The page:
• Rose-water – ½ tsp

For the glaze,

  • Powdered sugar – 1½ cups, sifted
  • Lemon juice – 2-3 tbsp

For decoration,

  • Pistachios – 2 tbsp, roughly chopped
  • Dried rose petals – 2 tbsp


  1. Cake: Pre-heat the oven to 350 deg.F. Generously grease and flour a large bundt or fluted pan. Set aside.
  2. Before you begin, warm the milk slightly and stir in the crushed saffron strands. Let stand till you prep the rest of the ingredients. By the time you need the milk in the recipe, the saffron would have infused all their flavor into the milk and also given it a lovely golden color.
  3. In a large mixing bowl, cream the butter and sugar on high speed for few minutes till pale and fluffy.
  4. Add the eggs one by one, beating to mix after each addition. Spoon in some ground almonds along with each egg to prevent the mixture from curdling.
  5. Add Greek yogurt, rose-water and lemon zest and beat to incorporate.
  6. Sift the flour, baking powder, salt and cardamom powder into this mixture. Add the now cooled saffron milk and mix till batter is smooth. Do not over-mix.
  7. Pour batter into the prepared bundt pan and smooth the top with a spatula. Tap the pan lightly on the countertop a coupe of times to remove any air bubbles.
  8. Bake for 20 minutes, then reduce heat to 325 deg.F and bake for another 20-25 minutes or till the cake passes the toothpick test. If you bake it at 350 deg.F throughout, the cake may brown too rapidly.
  9. Remove the pan from oven and cool the cake in pan for 10 minutes. Gently untold the cake to a wire rack and allow to cool completely.
  10. Syrup: During the last few minutes of baking, prepare the syrup. Combine sugar, lemon juice and rose-water in a small saucepan and heat till sugar dissolves and syrup thickens slightly. Brush warm syrup over the warm cake and allow to cool before covering with the glaze.
  11. Lemon glaze: Add 2 tbsp lemon juice to powdered sugar in a bowl. Using either a wire whisk or a spatula, mix together to form a smooth paste. Add more lemon juice as needed to make it into a thick but dripping consistency.
  12. Decoration: Pour glaze all over the top of the cooled cake and allow the excess glaze to drip down the sides of the cake.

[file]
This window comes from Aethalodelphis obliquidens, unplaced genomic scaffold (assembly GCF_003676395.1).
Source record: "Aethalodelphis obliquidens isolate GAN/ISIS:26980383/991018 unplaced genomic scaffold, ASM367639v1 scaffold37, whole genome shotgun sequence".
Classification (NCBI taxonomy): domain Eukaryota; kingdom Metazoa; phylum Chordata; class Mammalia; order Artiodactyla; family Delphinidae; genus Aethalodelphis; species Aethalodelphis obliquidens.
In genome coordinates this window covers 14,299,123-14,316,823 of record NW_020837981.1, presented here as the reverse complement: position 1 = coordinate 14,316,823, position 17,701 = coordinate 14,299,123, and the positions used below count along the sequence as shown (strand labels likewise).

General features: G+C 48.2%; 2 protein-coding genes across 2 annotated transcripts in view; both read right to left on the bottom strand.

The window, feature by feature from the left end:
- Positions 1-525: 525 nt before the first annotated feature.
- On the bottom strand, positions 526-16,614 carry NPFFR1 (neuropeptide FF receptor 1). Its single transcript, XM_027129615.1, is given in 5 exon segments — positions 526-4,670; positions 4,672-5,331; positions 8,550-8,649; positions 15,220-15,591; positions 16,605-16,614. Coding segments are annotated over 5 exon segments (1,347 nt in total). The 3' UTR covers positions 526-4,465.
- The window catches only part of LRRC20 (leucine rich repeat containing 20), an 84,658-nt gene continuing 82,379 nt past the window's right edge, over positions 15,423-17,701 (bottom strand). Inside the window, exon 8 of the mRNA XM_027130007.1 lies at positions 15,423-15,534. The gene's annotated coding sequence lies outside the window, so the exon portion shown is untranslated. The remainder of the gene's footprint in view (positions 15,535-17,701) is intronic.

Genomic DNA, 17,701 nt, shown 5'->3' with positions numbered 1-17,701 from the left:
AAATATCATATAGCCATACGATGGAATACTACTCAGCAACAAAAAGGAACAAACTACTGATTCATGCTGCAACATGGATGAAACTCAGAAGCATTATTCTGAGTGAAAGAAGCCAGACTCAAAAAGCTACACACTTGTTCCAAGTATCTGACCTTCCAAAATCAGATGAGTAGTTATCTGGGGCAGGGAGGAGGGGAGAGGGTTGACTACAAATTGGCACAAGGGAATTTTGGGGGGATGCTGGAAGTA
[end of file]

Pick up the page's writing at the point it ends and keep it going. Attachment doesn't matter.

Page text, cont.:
13. Sprinkle chopped pistachios and rose petals all over the top of the cake. Cut into slices and serve.
  14. Storage: Keep cake covered (like in a cake container) on the countertop for 2-3 days. Refrigerate for longer durations.

NOTES:1. Ground almonds: I ground blanched almonds myself to a semi-fine powder using an electric spice grinder. You can use either store-bought almond flour (typically made with blanched almonds that are ground very fine) or almond meal (made with skin-on almonds that are ground somewhat coarse).
2. You can use orange-blossom water, orange juice and
zest instead of rose-water, lemon juice, and zest respectively in the recipe.
3. I have baked the cake at a lower temperature for the latter half of the baking time. You can also bake it at 350 deg.F throughout, but you may need to tent the top to keep it from browning too rapidly. Some cracking on the top of the cake is expected, but it doesn’t matter as you will be inverting the cake anyway.
4. You can also decorate the cake with fresh organic rose petals instead of dried rose petals.


Travel Tuesday: Bcharré, Lebanon

Home of legendary poet Gibran Kahlil Gibran, did you know that Bcharré (بشري) originates from the Phoenician language ‘Bet Ishtar‘, or, “The House of Ishtar”– the Phoenician goddess of love and war?

A UNESCO World Heritage site, this area — located in the North Governorate in Lebanon — is one of the last forests of rare Lebanon cedar trees. For ski lovers, Bcharré hosts one of the oldest skiing areas in the world, based in the Cedars Ski Resort!

P.S. Interested in Levantine Arabic.. or, more specifically, the Lebanese dialect? Stay tuned for a special announcement 😉


Friday Food: Malfouf

Malfouf (ملفوف) has a double meaning in Arabic, ‘cabbage’ + ‘rolled’ — and perhaps the perfect combination to describe this comforting dish in the Middle East!

‘Mahshi malfouf’ (محشي ملفوف), or ‘stuffed cabbage’, is rolled with various rice fillings, & seems to be a local dish in Russia, Eastern Europe, and Finland, too!

This favorite Middle Eastern dish has fillings that differ depending on where you eat it! For instance, in Egypt, it is usually stuffed with rice while in Lebanon it is usually stuffed with rice and meat. Here’s a recipe you can try below, and adapt to your taste!

Servings: 10 people



For the Cabbage

  • Peel cabbage leaves. Bring a pot of water to boil.
  • Blanch cabbage leaves until soft and set aside.

For the Filling

  • Place rice in a bowl and cover with water. Let sit for 15 minutes and drain.
  • Mix the ricesaltspices, and meat.
  • Place a few leaves in the bottom of the pot to be used for cooking.
  • Take a small amount of filling and place in cabbage leaf. Roll into cigar shape and place in the pot.
  • Stack malfouf until the pot is full.
  • Mince garlic and spread on top layer of malfouf.
  • Place a plate on top of the malfouf in the pot, so that they don’t float.
  • Pour the broth into the pot.
  • Bring to a boil, and then turn down to a simmer.
  • Cover loosely with lid, so that steam can escape easily.
  • Cook until done, about 25 minutes or until broth has cooked off.
  • Remove lid and plate. Place the serving dish over the pot and then flip. Remove pot and serve immediately with yogurt and lemon wedges.

Recipe & Image:

Festive Food Series: Fesenjoon

Photo Source: Persian Mama